We describe a patient who had two witnessed generalized convulsions soon after smoking a “spice” product that we later confirmed to contain four synthetic cannabinoids. In a prior published report, a convulsion was described 1 h after use of a product SpicyXXX, and although a drug screen was reported to be negative, there was no testing of the product nor the patient to confirm the presence of synthetic cannabinoids . Another report, in which there was laboratory confirmation for metabolites of the synthetic cannabinoid JWH-018, a patient is described having two episodes during which “his eyes crossed and he was flailing his arms” that the authors interpreted as a possible convulsion . Although four different synthetic cannabinoids were found in the product our patient used, and laboratory testing done on the patient excluded many other potential drug-related etiologies, we cannot exclude the possibility that another compound that we did not test for may have contributed. Additionally, we do not know which, if not all, of the various synthetic cannabinoids may have been responsible. The absence of Δ-nine-tetrahydrocannabinoid (Δ-9-THC) in the patient's urine excluded recent marijuana use and is not inconsistent with the use of synthetic cannabinoids, the vast vajority of whom have structures distinct from THC. On March 1, 2011, the US Drug Enforcement Administration designated as schedule I substances (high potential for abuse, no accepted medical use, lack of accepted safety) five synthetic cannabinoids (JWH-018, JWH-073, JWH-200, CP-47,497, and cannabicyclohexanol) . The patient described in our report acquired the product subsequent to this designation and despite its label of being “JWH-018 free,” JWH-018 was in fact present, as were three other synthetic cannabinoids, none of which are currently schedule I substances.
Despite how prevalent the recreational use of marijuana is both currently and historically in various societies, convulsions associated with use have only been described very rarely [11–13]. Convulsions have occasionally been described in children after accidental ingestions [14, 15]. Abuse of the synthetic cannabinoids appears to have only begun in the middle to latter part of the last decade  and there is currently a very limited, albeit burgeoning, literature detailing the associated complications including convulsions we have reported here [3–10, 16].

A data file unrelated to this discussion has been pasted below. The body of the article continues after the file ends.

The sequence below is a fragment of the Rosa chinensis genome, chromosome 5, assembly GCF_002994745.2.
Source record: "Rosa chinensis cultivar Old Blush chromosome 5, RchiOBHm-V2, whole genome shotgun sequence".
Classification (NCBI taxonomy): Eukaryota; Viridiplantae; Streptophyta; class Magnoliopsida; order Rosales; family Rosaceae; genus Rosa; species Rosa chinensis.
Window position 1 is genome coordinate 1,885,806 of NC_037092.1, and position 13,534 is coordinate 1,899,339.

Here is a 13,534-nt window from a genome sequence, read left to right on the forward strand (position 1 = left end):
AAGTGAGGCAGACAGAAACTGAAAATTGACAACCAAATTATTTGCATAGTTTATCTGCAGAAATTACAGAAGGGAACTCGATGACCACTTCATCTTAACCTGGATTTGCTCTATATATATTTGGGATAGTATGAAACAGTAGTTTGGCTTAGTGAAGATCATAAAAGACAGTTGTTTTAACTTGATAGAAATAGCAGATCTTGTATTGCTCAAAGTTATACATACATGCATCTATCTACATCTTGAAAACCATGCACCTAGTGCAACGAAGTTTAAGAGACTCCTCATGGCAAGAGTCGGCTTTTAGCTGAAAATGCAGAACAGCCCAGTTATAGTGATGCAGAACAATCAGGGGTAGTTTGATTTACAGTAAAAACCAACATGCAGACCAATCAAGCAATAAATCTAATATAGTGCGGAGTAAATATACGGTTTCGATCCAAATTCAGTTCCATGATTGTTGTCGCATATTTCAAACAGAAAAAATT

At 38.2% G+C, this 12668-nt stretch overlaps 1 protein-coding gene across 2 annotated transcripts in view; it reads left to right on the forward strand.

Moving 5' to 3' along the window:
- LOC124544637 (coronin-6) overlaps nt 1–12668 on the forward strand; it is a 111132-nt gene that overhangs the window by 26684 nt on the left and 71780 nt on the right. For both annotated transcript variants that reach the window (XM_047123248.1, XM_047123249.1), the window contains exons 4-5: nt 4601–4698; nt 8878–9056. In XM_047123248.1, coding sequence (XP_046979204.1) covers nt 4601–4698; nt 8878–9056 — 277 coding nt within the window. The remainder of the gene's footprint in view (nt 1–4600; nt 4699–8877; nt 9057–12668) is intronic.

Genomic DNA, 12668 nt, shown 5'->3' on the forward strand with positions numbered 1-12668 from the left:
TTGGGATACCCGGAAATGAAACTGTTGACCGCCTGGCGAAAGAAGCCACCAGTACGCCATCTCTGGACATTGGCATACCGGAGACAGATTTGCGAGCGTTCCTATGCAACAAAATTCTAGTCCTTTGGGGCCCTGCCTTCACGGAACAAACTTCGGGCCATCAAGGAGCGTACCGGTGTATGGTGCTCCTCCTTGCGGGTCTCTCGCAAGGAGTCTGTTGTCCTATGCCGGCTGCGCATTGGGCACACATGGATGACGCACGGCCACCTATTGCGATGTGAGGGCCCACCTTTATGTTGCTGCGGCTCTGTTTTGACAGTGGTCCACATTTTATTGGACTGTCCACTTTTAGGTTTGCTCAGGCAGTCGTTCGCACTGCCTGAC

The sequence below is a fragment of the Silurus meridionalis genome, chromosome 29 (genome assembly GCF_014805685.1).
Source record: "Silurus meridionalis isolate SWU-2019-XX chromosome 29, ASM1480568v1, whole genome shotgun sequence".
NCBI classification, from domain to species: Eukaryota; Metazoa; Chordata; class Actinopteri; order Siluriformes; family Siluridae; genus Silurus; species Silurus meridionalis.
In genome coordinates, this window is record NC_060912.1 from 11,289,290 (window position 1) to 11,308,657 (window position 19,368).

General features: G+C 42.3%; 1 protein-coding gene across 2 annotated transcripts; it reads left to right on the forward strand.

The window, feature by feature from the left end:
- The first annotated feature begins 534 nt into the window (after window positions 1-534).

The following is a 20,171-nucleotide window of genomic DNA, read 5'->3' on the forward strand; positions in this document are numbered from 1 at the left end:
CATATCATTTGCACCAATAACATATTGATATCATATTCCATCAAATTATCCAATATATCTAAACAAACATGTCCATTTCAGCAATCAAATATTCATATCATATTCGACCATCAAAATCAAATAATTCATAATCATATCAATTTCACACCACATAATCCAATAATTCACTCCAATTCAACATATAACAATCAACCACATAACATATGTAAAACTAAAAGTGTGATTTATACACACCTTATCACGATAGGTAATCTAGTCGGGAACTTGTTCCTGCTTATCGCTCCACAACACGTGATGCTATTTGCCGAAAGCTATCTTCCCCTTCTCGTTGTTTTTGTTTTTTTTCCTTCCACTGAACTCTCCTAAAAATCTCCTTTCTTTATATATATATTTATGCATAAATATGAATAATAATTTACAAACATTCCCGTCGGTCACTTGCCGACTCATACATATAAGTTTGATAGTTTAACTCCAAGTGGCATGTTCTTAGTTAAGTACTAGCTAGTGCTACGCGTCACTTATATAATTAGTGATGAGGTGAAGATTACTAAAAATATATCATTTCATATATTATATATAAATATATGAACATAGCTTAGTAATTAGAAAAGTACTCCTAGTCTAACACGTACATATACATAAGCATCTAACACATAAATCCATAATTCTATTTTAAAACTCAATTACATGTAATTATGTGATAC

The mechanism(s) responsible for synthetic cannabinoid-induced convulsions is currently unknown as is whether certain synthetics or combinations thereof will be implicated. The cannabinoid composition found in spice products significantly differs from those found in marijuana and may be relevant regarding the occurrence of convulsions. When extensively tested, spice products have been found to have one or multiple synthetic cannabinoids, but as expected, not co-existant phytocannabinoids . The phytocannabinoids in marijuana include the major psychoactive component, Δ-9-THC , and various non-psychoactive cannabinoids including cannabinol, cannibidiol, and Δ-9-tetrahydrocannabivarin (THCV) [19, 20]. Although animal studies have provided conflicting results (proconvulsant and anticonvulsant) on the effect of Δ-9-THC depending on the model used , cannabidiol and its derivatives has been found to be consistently anticonvulsant in animal models [12, 21, 22] and in limited human trials [23, 24]. Δ-9-THCV was also recently demonstrated to exert anticonvulsant properties . Although we did not specifically exclude the presence of the anticonvulsant phytocannabinoids in the product used by our patient, the confirmed absence of Δ-9-THCwould make their presence seem extremely unlikely. It is intriguing to consider how the absence of the anticonvulsant phytocannabinoids in spice products may contribute to the frequency and mechanism of convulsions associated with synthetic cannabinoids. However, this is only one of the multiple potential unknown mechanisms that will only be answered by future studies.
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Schneir, A.B., Baumbacher, T. Convulsions Associated with the Use of a Synthetic Cannabinoid Product. J. Med. Toxicol. 8, 62–64 (2012). https://doi.org/10.1007/s13181-011-0182-2